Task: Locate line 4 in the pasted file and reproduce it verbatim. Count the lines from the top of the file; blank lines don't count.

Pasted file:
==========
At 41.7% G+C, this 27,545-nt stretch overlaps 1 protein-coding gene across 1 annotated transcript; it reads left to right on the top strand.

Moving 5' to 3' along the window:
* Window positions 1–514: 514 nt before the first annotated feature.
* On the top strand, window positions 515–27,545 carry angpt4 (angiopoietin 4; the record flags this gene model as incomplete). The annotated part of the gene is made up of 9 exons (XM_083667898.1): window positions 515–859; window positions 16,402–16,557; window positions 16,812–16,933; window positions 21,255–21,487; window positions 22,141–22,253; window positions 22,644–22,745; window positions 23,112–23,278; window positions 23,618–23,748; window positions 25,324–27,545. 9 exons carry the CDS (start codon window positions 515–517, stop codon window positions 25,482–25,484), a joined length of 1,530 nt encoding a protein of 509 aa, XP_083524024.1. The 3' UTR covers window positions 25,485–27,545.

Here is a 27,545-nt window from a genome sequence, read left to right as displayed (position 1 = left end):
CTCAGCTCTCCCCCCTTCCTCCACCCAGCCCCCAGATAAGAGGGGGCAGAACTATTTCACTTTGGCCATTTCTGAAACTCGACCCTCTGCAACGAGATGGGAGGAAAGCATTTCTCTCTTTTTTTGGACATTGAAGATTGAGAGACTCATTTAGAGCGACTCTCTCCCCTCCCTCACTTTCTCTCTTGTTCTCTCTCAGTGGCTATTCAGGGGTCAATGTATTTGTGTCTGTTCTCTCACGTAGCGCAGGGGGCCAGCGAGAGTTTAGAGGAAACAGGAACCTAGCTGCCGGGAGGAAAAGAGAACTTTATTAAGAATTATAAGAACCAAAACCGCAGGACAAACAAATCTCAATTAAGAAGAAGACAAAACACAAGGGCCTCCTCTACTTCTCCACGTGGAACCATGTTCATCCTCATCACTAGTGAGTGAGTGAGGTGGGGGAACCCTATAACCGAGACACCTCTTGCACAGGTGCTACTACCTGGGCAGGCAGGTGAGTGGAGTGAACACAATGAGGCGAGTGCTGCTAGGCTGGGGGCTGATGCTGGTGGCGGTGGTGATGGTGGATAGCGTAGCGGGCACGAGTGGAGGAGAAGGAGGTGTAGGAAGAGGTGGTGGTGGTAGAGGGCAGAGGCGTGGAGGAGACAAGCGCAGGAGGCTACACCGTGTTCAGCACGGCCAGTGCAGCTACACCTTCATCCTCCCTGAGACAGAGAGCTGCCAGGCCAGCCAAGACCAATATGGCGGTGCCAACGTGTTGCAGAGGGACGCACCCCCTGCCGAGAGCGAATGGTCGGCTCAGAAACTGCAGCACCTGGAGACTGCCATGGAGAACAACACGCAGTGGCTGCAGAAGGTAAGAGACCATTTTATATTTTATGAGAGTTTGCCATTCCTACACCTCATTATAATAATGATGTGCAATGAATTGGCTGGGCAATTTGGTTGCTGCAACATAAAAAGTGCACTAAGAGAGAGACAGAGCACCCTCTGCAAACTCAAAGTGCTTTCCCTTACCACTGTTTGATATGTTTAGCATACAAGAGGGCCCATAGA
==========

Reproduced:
* On the top strand, window positions 515–27,545 carry angpt4 (angiopoietin 4; the record flags this gene model as incomplete). The annotated part of the gene is made up of 9 exons (XM_083667898.1): window positions 515–859; window positions 16,402–16,557; window positions 16,812–16,933; window positions 21,255–21,487; window positions 22,141–22,253; window positions 22,644–22,745; window positions 23,112–23,278; window positions 23,618–23,748; window positions 25,324–27,545. 9 exons carry the CDS (start codon window positions 515–517, stop codon window positions 25,482–25,484), a joined length of 1,530 nt encoding a protein of 509 aa, XP_083524024.1. The 3' UTR covers window positions 25,485–27,545.